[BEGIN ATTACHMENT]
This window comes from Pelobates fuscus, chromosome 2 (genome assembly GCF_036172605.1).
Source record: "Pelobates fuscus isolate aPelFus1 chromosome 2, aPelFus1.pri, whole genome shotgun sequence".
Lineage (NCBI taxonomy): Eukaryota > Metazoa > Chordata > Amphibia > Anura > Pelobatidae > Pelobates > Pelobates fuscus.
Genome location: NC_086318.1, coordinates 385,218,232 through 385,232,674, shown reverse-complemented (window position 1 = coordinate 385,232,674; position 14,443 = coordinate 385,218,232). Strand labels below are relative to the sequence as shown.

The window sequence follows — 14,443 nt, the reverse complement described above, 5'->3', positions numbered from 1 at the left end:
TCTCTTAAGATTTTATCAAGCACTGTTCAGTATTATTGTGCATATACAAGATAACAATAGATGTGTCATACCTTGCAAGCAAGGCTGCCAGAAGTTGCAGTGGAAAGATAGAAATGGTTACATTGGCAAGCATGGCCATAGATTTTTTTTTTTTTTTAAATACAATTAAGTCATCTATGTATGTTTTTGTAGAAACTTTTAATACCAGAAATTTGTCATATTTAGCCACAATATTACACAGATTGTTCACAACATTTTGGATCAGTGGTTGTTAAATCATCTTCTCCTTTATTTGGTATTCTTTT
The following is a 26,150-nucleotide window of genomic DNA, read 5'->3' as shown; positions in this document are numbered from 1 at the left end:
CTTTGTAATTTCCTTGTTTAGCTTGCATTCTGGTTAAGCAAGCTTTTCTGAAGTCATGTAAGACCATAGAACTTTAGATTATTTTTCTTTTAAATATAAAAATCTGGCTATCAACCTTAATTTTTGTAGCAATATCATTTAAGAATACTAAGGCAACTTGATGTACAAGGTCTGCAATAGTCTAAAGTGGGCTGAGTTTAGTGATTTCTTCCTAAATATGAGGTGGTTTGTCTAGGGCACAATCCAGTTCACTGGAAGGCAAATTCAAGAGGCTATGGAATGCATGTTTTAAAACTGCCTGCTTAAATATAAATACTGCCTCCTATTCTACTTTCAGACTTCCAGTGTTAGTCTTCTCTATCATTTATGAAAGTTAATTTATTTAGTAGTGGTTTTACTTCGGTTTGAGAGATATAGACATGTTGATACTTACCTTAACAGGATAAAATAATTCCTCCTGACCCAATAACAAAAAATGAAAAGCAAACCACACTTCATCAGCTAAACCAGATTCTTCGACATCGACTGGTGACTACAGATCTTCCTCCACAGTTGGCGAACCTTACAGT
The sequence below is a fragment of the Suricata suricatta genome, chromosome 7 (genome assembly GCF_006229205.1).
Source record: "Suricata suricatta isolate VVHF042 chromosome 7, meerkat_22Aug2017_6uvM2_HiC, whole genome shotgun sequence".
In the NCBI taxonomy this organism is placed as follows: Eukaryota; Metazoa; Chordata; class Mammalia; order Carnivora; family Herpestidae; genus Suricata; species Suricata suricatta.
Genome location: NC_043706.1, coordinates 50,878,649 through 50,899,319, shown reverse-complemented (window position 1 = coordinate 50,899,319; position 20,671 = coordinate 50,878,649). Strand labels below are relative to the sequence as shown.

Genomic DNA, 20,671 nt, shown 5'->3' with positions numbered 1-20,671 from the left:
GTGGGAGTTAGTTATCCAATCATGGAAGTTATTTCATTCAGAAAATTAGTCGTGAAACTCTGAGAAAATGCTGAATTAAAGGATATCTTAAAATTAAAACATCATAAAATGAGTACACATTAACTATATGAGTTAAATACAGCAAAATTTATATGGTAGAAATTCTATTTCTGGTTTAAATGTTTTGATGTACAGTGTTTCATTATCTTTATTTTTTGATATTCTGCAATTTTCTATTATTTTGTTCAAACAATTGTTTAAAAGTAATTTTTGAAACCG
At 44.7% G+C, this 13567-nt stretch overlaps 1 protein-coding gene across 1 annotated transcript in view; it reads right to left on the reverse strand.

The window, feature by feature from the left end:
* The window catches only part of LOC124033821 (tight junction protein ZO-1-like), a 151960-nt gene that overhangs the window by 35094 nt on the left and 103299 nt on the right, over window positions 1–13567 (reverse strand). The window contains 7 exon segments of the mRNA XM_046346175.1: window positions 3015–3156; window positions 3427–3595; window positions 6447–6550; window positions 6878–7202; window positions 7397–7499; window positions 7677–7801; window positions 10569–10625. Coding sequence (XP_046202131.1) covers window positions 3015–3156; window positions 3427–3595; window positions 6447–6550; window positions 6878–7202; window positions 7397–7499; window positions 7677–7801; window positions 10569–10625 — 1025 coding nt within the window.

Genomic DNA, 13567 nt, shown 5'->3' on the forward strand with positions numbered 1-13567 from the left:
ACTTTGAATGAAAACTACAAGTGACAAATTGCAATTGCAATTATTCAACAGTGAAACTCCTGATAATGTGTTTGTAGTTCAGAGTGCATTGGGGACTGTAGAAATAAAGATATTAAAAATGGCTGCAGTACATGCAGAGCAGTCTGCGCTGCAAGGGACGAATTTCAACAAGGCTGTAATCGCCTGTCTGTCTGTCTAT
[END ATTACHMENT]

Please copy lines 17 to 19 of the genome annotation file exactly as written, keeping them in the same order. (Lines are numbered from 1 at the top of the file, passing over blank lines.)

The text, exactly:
* The window catches only part of LOC124033821 (tight junction protein ZO-1-like), a 151960-nt gene that overhangs the window by 35094 nt on the left and 103299 nt on the right, over window positions 1–13567 (reverse strand). The window contains 7 exon segments of the mRNA XM_046346175.1: window positions 3015–3156; window positions 3427–3595; window positions 6447–6550; window positions 6878–7202; window positions 7397–7499; window positions 7677–7801; window positions 10569–10625. Coding sequence (XP_046202131.1) covers window positions 3015–3156; window positions 3427–3595; window positions 6447–6550; window positions 6878–7202; window positions 7397–7499; window positions 7677–7801; window positions 10569–10625 — 1025 coding nt within the window.

Genomic DNA, 13567 nt, shown 5'->3' on the forward strand with positions numbered 1-13567 from the left:
ACTTTGAATGAAAACTACAAGTGACAAATTGCAATTGCAATTATTCAACAGTGAAACTCCTGATAATGTGTTTGTAGTTCAGAGTGCATTGGGGACTGTAGAAATAAAGATATTAAAAATGGCTGCAGTACATGCAGAGCAGTCTGCGCTGCAAGGGACGAATTTCAACAAGGCTGTAATCGCCTGTCTGTCTGTCTAT